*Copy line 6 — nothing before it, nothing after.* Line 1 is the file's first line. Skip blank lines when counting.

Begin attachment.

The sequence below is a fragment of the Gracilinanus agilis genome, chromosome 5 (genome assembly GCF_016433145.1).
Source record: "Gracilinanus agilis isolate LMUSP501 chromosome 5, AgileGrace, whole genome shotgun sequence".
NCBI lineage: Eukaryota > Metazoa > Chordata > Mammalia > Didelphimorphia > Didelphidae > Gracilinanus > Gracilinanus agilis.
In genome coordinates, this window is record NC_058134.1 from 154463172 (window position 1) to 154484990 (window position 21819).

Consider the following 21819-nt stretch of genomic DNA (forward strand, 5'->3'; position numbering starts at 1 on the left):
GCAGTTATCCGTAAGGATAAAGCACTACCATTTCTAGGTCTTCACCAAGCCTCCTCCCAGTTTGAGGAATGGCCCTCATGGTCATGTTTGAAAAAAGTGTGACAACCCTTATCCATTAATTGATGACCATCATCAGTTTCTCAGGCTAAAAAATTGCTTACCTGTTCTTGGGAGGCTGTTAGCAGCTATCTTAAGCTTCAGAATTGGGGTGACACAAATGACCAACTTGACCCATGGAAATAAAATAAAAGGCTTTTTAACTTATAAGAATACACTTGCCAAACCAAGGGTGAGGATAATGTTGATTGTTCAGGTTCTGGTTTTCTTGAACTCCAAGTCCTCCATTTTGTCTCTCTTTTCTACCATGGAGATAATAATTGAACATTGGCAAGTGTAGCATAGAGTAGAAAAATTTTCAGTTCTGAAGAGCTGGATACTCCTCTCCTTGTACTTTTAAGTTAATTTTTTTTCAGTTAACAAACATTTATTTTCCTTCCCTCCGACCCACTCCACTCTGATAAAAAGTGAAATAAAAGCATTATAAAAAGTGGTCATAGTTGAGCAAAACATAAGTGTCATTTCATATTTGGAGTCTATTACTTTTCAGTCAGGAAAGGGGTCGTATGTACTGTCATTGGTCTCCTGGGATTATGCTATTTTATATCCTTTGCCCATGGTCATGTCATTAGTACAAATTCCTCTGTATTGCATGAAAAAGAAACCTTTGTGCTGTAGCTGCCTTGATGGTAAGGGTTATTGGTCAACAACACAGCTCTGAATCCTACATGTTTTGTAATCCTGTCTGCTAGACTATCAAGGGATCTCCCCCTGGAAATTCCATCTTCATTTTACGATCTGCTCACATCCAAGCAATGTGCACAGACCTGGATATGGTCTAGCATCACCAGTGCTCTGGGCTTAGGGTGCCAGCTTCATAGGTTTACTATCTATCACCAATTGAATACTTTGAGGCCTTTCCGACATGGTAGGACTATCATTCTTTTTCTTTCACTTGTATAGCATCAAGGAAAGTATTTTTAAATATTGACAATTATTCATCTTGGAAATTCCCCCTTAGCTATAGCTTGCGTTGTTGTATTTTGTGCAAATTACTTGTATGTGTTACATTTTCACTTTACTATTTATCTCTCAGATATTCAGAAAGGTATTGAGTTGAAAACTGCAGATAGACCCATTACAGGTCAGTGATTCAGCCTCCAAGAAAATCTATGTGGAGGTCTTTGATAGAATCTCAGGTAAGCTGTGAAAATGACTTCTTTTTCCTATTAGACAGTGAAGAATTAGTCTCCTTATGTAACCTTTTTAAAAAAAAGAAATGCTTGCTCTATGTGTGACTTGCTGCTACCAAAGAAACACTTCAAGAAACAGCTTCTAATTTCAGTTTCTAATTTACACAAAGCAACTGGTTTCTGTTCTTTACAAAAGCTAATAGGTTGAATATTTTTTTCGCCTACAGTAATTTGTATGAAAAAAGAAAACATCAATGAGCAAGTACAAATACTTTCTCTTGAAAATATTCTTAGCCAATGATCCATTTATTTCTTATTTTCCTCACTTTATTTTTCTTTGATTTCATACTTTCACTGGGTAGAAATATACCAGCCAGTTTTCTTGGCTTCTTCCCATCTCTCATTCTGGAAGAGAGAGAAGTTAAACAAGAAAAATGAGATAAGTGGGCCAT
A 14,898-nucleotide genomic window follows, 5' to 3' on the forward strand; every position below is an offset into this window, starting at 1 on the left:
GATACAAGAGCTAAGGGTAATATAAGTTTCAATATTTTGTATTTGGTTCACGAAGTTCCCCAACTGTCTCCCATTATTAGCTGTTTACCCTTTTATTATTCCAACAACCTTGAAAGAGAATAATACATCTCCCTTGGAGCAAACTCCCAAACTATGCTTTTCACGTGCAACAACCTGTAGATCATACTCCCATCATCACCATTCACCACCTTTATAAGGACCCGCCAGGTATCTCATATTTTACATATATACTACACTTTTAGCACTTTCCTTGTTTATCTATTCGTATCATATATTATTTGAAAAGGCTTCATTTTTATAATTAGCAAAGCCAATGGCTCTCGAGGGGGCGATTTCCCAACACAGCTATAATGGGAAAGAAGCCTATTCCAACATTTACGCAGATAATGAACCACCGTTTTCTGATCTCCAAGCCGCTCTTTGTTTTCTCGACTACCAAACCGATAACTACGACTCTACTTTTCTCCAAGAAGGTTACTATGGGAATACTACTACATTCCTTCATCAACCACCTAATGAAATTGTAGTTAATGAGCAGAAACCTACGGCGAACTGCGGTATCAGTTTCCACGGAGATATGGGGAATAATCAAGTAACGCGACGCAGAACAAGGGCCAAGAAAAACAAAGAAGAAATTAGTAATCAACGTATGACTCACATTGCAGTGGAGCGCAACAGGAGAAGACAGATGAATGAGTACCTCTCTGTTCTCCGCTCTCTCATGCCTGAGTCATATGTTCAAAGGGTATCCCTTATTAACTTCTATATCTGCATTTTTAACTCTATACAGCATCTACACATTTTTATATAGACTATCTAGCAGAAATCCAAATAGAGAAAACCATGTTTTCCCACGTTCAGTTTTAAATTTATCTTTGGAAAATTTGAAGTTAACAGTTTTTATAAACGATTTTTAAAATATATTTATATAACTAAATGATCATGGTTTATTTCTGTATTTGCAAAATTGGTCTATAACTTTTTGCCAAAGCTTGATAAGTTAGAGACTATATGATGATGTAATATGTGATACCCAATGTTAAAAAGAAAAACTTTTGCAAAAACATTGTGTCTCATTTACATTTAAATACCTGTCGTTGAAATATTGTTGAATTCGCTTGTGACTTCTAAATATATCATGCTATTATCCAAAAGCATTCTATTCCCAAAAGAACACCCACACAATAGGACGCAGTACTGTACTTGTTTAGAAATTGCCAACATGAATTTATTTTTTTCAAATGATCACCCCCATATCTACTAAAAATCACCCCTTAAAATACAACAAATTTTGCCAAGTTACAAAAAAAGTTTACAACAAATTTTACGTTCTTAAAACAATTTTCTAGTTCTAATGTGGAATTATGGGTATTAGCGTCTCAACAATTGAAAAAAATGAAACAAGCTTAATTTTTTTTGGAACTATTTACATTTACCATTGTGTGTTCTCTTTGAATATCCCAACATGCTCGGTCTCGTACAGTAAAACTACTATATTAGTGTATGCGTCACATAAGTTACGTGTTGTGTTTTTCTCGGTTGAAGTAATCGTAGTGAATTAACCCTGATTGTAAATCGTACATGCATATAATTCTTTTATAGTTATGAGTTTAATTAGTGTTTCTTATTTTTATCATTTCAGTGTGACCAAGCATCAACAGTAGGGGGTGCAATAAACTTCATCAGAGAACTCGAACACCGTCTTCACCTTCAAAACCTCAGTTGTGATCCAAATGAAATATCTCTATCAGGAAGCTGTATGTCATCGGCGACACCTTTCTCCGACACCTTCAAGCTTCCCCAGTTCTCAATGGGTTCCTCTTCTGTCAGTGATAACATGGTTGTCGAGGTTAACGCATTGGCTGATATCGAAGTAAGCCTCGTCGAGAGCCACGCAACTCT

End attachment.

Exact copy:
GCAGTTATCCGTAAGGATAAAGCACTACCATTTCTAGGTCTTCACCAAGCCTCCTCCCAGTTTGAGGAATGGCCCTCATGGTCATGTTTGAAAAAAGTGTGACAACCCTTATCCATTAATTGATGACCATCATCAGTTTCTCAGGCTAAAAAATTGCTTACCTGTTCTTGGGAGGCTGTTAGCAGCTATCTTAAGCTTCAGAATTGGGGTGACACAAATGACCAACTTGACCCATGGAAATAAAATAAAAGGCTTTTTAACTTATAAGAATACACTTGCCAAACCAAGGGTGAGGATAATGTTGATTGTTCAGGTTCTGGTTTTCTTGAACTCCAAGTCCTCCATTTTGTCTCTCTTTTCTACCATGGAGATAATAATTGAACATTGGCAAGTGTAGCATAGAGTAGAAAAATTTTCAGTTCTGAAGAGCTGGATACTCCTCTCCTTGTACTTTTAAGTTAATTTTTTTTCAGTTAACAAACATTTATTTTCCTTCCCTCCGACCCACTCCACTCTGATAAAAAGTGAAATAAAAGCATTATAAAAAGTGGTCATAGTTGAGCAAAACATAAGTGTCATTTCATATTTGGAGTCTATTACTTTTCAGTCAGGAAAGGGGTCGTATGTACTGTCATTGGTCTCCTGGGATTATGCTATTTTATATCCTTTGCCCATGGTCATGTCATTAGTACAAATTCCTCTGTATTGCATGAAAAAGAAACCTTTGTGCTGTAGCTGCCTTGATGGTAAGGGTTATTGGTCAACAACACAGCTCTGAATCCTACATGTTTTGTAATCCTGTCTGCTAGACTATCAAGGGATCTCCCCCTGGAAATTCCATCTTCATTTTACGATCTGCTCACATCCAAGCAATGTGCACAGACCTGGATATGGTCTAGCATCACCAGTGCTCTGGGCTTAGGGTGCCAGCTTCATAGGTTTACTATCTATCACCAATTGAATACTTTGAGGCCTTTCCGACATGGTAGGACTATCATTCTTTTTCTTTCACTTGTATAGCATCAAGGAAAGTATTTTTAAATATTGACAATTATTCATCTTGGAAATTCCCCCTTAGCTATAGCTTGCGTTGTTGTATTTTGTGCAAATTACTTGTATGTGTTACATTTTCACTTTACTATTTATCTCTCAGATATTCAGAAAGGTATTGAGTTGAAAACTGCAGATAGACCCATTACAGGTCAGTGATTCAGCCTCCAAGAAAATCTATGTGGAGGTCTTTGATAGAATCTCAGGTAAGCTGTGAAAATGACTTCTTTTTCCTATTAGACAGTGAAGAATTAGTCTCCTTATGTAACCTTTTTAAAAAAAAGAAATGCTTGCTCTATGTGTGACTTGCTGCTACCAAAGAAACACTTCAAGAAACAGCTTCTAATTTCAGTTTCTAATTTACACAAAGCAACTGGTTTCTGTTCTTTACAAAAGCTAATAGGTTGAATATTTTTTTCGCCTACAGTAATTTGTATGAAAAAAGAAAACATCAATGAGCAAGTACAAATACTTTCTCTTGAAAATATTCTTAGCCAATGATCCATTTATTTCTTATTTTCCTCACTTTATTTTTCTTTGATTTCATACTTTCACTGGGTAGAAATATACCAGCCAGTTTTCTTGGCTTCTTCCCATCTCTCATTCTGGAAGAGAGAGAAGTTAAACAAGAAAAATGAGATAAGTGGGCCAT